In the Cincinnati Archdiocese, the Athenaeum Of Ohio's LPMP (Lay Pastoral Ministry Program) consistently taught a do-it-yourself - let-your-conscience-be-your-guide Catholicism to future Lay Catholic Pastoral Ministers. Just think about that term for a moment. What have laymen to do with Pastoral Ministry in the Catholic Church? This was an Alinsky-Lite program of evil disinformation aimed at weakening Church authority and loosening Church doctrine in the minds of Catholic laymen.
Do our Catholic bishops promote and teach Roman Catholicism, or something less?
Cafeteria Catholicism, i.e., Pick-And-Choose Catholicism, is rampant in America, thanks to many American Catholic bishops.
(Cafeteria Catholicism 101)
My "Education" at the Athenaeum Of Ohio LPMP (Lay Pastoral Minstry Program).
The Athenaeum Of Ohio LPMP program was the required pre-requisite for entry into the Deaconate program in Archbishop Daniel E. Pylarczyk's Cincinnati Archdiocese.
(Cafeteria Catholic 1)
The hidden dissident agenda in the Athenaeum of Ohio LPMP teaching.
The overriding dissident agenda of Liberal Catholicism appeared sometimes mostly in teaching material, sometimes in teachers themselves, sometimes in both.
(Cafeteria Catholic 2)
A better name for the LPMP's Formation for Discipleship class: Catholic Dissent.
The Athenaeum of Ohio LPMP course called Formation for Discipleship was one big long exercise in Catholic dissent, pure and simple.
(Cafeteria Catholic 3)
Moral Theology, Cincinnati Archdiocese style: This ain't your daddy's religion. Christian Ethics is the title of the course in the Athenaeum of Ohio LPMP course on Catholic Moral Theology.
(Cafeteria Catholic 4)
Athenaeum of Ohio LPMP Christology Course: NOT about the Christ Who Rose Again.
This theoretically Catholic Christology course teaches about a Christ Who didn't know who he was, didn't necessarily rise again after death, but Who "teaches us valuable lessons" nonetheless.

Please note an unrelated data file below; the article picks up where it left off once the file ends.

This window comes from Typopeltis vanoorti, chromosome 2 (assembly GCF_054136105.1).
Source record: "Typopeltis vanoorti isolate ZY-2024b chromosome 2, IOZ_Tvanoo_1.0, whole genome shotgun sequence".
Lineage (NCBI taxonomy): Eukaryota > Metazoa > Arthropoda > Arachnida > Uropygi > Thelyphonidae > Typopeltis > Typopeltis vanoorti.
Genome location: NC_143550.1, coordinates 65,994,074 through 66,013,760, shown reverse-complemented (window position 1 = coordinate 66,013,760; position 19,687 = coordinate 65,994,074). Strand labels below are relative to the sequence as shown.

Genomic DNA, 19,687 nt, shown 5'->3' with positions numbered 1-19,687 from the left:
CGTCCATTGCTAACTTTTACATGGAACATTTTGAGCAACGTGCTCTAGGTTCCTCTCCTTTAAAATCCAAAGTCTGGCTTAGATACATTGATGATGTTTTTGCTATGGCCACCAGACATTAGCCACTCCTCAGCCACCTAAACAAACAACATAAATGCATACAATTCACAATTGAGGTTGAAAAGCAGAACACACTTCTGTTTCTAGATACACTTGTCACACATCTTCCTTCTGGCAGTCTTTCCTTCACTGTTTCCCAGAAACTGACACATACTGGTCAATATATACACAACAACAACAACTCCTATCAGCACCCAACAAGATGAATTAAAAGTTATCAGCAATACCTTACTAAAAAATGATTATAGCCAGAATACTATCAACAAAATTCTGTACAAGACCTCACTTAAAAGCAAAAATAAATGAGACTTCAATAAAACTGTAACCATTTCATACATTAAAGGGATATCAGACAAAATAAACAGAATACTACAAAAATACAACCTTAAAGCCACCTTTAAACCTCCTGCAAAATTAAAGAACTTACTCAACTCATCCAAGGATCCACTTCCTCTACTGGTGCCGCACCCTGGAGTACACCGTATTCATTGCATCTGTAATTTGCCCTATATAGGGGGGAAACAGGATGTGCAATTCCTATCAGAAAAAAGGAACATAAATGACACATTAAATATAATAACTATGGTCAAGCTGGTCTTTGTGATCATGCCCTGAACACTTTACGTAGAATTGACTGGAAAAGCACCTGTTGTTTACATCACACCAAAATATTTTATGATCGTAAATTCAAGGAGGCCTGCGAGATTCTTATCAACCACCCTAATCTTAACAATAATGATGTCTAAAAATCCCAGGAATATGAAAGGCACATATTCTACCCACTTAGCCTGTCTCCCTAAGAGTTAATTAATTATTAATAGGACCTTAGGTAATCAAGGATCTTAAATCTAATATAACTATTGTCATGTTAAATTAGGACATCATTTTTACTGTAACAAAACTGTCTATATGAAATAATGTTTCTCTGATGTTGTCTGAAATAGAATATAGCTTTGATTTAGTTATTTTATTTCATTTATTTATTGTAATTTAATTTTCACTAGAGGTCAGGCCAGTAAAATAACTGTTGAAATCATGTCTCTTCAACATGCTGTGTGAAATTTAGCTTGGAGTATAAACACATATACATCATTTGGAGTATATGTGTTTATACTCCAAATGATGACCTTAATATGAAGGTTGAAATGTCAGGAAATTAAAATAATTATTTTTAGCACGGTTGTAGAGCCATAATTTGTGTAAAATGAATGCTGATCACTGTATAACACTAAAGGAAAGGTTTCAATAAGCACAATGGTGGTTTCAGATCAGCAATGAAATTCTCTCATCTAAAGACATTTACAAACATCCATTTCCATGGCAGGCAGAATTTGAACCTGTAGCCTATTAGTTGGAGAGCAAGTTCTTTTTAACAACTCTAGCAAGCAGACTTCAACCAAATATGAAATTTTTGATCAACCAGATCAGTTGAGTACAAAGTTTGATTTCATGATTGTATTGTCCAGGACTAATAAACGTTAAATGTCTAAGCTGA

(Cafeteria Catholic 5)
Athenaeum courses consistently taught that the early Church condoned slavery.
This teaching is clearly false. Yet the Athenaeum of Ohio LPMP program, in multiple courses, officially taught that the Church "changed" its teaching on slavery.
The "Enlightened" birthing of Historical-Critical Scripture analysis.
Historical Criticism of the most paranormal literature ever produced calls into question the "enlightenment" of the enlightened.
"We belong to the Church militant; and She is militant because on earth the powers of darkness are ever restless to encompass Her destruction. Not only in the far-off centuries of the early Church, but down through the ages and in this our day, the enemies of God and Christian civilization make bold to attack the Creator’s supreme dominion and sacrosanct human rights.”--Pope Pius XII
"It is not lawful to take the things of others to give to the poor. It is a sin worthy of punishment, not an act deserving a reward, to give away what belongs to others."--St. Francis of Assisi
If you can't find the page you're looking for, try the